This Day In History: Mishima Commits Suicide After A Failed Coup in Japan (1970)


On this day in 1970, one of the most famous Japanese writers of the 20th century commits suicide. He committed suicide in the traditional manner of a samurai in an act that was both deeply symbolic and political.

Born in 1925, Mishima was from a very early age a very talented writer. During WWII he had managed to avoid being drafted into the Japanese Army for service in China by feigning an illness. This was to haunt him for the rest of his life. Mishima disliked Post-War Japan and unlike the majority of Japanese did not see anything great in the economic miracle that transformed the country and made it one of the wealthiest countries in the world. Mishima saw Japan and a spiritual wasteland that had no values or honor. He much preferred pre-war Japan with its traditional culture and its values. Mishima wanted a return to the old patriotism and the martial code of the samurai. He hated the crass materialism of modern day Japan which he believed was a betrayal of Japanese history and culture. For him, the ideal was the samurai and their  code that stressed loyalty, bravery, and patriotism. There was a small minority of right-wing Japanese who had a desire to return to the values of the past. The vast majority of Japanese people had become pacifists and they had embraced liberal democracy and believed that it was compatible with traditional Japanese values and culture.

Samurai in 1880s

Mishima wanted his country to return to it’s spiritual traditional and way of life. He found the Shield Society, a private militia comprising 100 students. They were committed to defending the Emperor in the event of a communist uprising. During the 1960s as in many other nations, many young people in Japan were drawn to communism.  The Shield Society received some backing from right-wing- businessmen and some elements in the army. Indeed, the members of the society actually trained with the Japanese army. Mishima despite all his claims to cherish traditional values was secretly gay and had a bizarre private life.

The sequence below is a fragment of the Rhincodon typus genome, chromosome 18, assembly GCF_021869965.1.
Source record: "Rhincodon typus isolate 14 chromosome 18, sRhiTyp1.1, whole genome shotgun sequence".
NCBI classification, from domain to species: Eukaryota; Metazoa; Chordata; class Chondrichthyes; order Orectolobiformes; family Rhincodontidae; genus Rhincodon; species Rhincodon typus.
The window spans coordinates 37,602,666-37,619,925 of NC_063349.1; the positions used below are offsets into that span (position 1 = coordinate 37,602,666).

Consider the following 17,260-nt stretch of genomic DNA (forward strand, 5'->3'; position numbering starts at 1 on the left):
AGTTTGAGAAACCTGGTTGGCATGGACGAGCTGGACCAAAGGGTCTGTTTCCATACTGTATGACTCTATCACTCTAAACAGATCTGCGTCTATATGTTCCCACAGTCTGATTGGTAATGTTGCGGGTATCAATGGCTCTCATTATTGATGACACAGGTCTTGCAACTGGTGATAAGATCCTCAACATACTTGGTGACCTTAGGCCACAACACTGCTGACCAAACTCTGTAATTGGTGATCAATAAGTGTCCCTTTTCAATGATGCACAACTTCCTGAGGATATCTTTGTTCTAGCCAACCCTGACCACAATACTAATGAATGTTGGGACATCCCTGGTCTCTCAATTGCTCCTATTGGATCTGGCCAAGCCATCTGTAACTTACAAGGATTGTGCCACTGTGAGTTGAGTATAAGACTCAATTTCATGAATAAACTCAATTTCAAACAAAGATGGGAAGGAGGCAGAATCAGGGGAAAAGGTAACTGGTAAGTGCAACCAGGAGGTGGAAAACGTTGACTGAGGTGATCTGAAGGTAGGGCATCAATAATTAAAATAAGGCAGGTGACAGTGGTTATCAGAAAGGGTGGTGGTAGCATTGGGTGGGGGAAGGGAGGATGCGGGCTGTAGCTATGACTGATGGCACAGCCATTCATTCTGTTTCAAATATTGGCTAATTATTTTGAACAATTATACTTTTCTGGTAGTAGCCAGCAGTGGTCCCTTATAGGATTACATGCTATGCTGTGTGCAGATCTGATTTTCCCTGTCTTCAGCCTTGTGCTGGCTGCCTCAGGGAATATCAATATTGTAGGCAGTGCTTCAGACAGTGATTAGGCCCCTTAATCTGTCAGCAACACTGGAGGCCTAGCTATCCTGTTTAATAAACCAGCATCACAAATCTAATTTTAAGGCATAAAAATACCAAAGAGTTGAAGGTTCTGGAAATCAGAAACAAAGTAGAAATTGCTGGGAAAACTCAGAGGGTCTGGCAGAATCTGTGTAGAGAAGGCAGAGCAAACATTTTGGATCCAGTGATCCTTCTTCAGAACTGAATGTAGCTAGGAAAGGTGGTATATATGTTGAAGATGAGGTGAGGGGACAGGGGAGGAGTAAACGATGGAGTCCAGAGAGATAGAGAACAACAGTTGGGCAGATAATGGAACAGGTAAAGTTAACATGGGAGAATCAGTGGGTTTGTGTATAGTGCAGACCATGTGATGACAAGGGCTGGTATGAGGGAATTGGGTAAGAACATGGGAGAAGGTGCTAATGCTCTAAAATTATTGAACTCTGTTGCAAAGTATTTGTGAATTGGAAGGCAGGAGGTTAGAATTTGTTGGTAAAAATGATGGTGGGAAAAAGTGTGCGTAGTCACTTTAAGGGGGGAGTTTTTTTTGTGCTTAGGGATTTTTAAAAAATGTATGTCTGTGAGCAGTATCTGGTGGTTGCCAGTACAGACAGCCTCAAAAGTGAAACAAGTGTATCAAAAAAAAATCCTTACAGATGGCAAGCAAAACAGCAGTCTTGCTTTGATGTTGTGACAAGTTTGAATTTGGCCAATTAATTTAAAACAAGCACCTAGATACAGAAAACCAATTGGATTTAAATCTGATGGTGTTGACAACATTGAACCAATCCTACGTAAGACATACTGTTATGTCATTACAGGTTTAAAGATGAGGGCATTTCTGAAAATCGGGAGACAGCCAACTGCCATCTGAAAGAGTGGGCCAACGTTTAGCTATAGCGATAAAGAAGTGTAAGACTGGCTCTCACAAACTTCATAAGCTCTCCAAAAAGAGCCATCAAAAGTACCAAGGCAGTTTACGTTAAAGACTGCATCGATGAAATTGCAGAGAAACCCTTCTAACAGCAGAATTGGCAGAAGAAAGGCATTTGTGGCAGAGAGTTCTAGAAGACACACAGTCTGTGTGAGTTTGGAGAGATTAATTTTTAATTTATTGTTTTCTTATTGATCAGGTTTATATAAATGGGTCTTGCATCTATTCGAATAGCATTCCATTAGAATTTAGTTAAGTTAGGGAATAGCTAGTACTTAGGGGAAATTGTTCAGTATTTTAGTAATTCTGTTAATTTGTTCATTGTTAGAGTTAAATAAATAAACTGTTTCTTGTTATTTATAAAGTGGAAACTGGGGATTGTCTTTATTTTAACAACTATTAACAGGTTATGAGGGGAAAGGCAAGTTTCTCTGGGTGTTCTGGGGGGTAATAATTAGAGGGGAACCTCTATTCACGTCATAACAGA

On November 25, Mishima delivered to his publisher the last volume of his great series of novels about Japan in the twentieth century. This series of novels are considered by critics to be masterpieces of modern Japanese literature.

Grave of Yukio Mishima (1927-1970)

After this, he went with some followers from the Shield Society and he seized a military building in Tokyo. Then he went out to the balcony where an army unit was assembled and he gave a speech to the men. Mishima condemned the corruption and materialism in modern Japanese life and called for them to start a coup and overthrow the Japanese government. The soldiers were bemused but listened politely. It was soon apparent that Mishima did not have any chance of inciting a coup against the democratic government. The author committed seppuku, or ritual suicide, by silting his stomach open  with his samurai sword.

Not many in Japan shared his beliefs and were unsympathetic to his aims, but they regarded the death of a remarkable writer as a tragedy.